“I ate the Seafood Special: crab, scallops, and shrimp,” she groaned, holding her stomach, “and the only thing special about it was that the seafood was too old to be used in any other dish.”

“Lauren and I will stay with you in the suite until you feel better,” Natalie promised.

“More like until she stops bluffing to get attention,” I thought, but I didn’t want to insult my over-emotional aunt, so I kept this to myself. When Aunt Molly shuffled across the carpet and laid down on the gold bedspread, I said to Natalie,

“You don’t actually believe that she’s sick, do you?” Natalie, naive as usual to my aunt’s ways, said,

“Of course I do. Why would she lie about something like this?”

“She probably just ate too much, trying to take advantage of her free meal,” I said out of the corner of my mouth as we approached Aunt Molly’s bed, “I wouldn’t worry too much about her.”

I heard a retching sound as Aunt Molly dove across the bed to lean over the edge, soaking the sand-colored carpet with vomit. My nose started to sting from the smell, and I immediately backed away and let Natalie take care of her. Natalie had the bedside manner of a nurse, but I can’t stand being around sick people.

“I’ll go down to the front desk and see if they have any medicine that could help you,” I offered.

“Great,” Aunt Molly grunted, “If they don’t have any, you can just drive to the nearest Walgreen’s and buy me some Pepto Bismol. You have your driver’s license, right?”

On my way out the door, I heard Natalie explaining, “We have our licenses, but we don’t have a car right now. We’ll just have to take what they can give us at the front desk.”

“Do you have any medicine you can give my aunt?” I asked, running up to the same man who had given us our room keys, “She has an upset stomach.”

“The radio contest winner? Let me check our policy on guests who stay for free,” he mumbled as he retreated to a room somewhere behind the counter. After a couple minutes, he returned, holding a large book out of which he read in a monotonous voice, “Guests staying at the Plaza Hotel free of charge are under no circumstances to be given the medical benefits that are meant for our paying guests,” he looked up at me, “Sorry, we can’t give her any medicine.”

“Are you sure?” I pleaded, “She’s really sick. If she doesn’t get some kind of medicine, I’m not sure your carpet will survive our stay.”

“Maybe I better come up to the room and have a look,” he said nervously.

He followed me up to our room. Neither of us spoke the whole way there, but as soon as we entered the room, the man looked from my aunt, who was throwing up on the floor again, to Natalie, who was offering her water from a crystal glass provided in the hotel bathroom, to me and said, “She’s not going to be able to take her shopping spree tomorrow.”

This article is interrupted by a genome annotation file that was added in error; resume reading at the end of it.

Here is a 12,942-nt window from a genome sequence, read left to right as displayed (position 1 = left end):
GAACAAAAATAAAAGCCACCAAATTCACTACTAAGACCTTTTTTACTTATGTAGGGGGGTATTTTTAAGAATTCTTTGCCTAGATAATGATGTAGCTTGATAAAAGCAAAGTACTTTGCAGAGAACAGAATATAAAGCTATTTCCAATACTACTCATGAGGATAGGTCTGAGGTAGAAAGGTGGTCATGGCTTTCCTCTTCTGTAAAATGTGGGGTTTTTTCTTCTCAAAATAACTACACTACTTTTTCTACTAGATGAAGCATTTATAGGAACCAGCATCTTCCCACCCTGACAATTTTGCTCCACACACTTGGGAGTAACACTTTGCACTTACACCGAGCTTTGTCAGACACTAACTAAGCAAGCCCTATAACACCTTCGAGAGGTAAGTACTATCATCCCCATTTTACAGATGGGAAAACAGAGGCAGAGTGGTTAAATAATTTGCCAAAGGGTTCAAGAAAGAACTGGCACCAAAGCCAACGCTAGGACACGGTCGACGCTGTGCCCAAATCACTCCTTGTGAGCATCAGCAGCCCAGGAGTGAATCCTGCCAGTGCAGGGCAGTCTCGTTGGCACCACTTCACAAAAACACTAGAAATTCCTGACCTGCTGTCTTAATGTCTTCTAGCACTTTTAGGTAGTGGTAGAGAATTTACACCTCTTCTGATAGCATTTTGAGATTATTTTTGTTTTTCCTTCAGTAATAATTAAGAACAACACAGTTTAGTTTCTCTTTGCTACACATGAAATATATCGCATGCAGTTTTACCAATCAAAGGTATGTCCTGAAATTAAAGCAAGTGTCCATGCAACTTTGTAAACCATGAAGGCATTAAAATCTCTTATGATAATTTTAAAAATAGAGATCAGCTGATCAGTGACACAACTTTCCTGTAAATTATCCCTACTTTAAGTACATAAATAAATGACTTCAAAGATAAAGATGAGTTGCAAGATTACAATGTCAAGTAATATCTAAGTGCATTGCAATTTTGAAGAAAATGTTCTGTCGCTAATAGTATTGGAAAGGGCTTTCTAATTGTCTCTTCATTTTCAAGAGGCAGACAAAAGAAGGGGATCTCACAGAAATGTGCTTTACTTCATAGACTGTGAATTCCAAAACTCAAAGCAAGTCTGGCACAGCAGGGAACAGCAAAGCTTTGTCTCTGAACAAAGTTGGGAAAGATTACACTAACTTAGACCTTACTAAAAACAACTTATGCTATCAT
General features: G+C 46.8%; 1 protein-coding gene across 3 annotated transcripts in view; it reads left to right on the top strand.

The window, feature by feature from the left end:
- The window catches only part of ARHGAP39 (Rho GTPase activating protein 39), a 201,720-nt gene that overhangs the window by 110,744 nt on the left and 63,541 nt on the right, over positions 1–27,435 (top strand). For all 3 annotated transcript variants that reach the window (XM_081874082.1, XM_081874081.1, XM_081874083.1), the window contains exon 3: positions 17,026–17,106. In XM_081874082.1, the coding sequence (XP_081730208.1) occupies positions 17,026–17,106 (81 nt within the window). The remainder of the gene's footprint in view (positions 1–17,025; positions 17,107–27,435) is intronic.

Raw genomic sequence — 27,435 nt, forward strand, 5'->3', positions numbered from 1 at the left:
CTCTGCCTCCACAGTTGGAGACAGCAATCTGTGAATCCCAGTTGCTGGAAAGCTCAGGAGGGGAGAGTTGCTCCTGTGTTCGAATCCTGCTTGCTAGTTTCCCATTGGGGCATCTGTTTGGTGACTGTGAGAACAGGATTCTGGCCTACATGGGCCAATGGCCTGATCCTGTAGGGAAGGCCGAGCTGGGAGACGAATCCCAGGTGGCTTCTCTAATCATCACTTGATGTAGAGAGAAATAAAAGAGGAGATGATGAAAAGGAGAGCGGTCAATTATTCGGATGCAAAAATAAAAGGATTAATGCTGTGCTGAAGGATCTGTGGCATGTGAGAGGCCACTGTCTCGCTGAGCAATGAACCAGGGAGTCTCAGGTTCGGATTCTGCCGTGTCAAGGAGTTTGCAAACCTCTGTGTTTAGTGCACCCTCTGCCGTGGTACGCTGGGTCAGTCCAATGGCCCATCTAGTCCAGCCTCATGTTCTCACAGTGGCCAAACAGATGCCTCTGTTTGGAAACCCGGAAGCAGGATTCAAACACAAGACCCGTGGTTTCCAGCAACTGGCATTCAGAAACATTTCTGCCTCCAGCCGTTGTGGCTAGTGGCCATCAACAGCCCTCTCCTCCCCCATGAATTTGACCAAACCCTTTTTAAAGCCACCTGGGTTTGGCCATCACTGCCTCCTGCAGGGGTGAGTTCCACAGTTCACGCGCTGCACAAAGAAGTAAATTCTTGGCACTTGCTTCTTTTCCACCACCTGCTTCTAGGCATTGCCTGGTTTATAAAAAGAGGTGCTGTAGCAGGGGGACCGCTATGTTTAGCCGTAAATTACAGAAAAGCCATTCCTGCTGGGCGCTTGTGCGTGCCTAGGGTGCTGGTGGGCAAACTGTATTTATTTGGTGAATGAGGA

“No,” I said, “definitely not.”

“Well, the radio sweepstakes needs to be completed within 48 hours of it having been started. We are going to have to call the radio station and tell them to contact the runner-up.”

“What about my aunt?” I knew she would be upset to the point of trashing the hotel room if she found out she wasn’t going to get her shopping spree. He walked over to her in the most sympathetic voice he could muster as he watched his carpet deteriorate before his eyes,

“Ma’am, I’m sorry, but it looks as though you will have to forfeit your grand prize to someone who is healthy enough to go on the shopping spree.” Aunt Molly glared up at him from her prone position on the bed.

“You’ve got to be kidding me.”

“Unfortunately, I’m not. Don’t worry, though, I do have good news!”

“Well, are you going to tell me what it is, or are you waiting for me to throw up again first?”

“Alright, alright. The good news is that you are still entitled to keep your cash prize, of course I will have to deduct about $200 for a professional carpet cleaning, but you still get $100 dollars.”

“Gee, thanks. That sure makes up for the food poisoning,” Aunt Molly muttered.

“Well, my work here is done. I will send up the bellhop in ten minutes to collect your luggage and bring it to the lobby for you.” Natalie, the last to catch on to what was happening, asked me what he was talking about.

“Well, in lamest terms, we are being evicted.”

Ten minutes later, the bellhop showed up outside our door, as promised, and escorted us to the lobby. Within minutes, we found ourselves in a taxi on our way to Union Station to catch the Amtrak, speechless from disbelief that our trip to Chicago was to end like this, the silence only interrupted periodically when Aunt Molly would stick her head out the window, throwing up on the side of the taxi.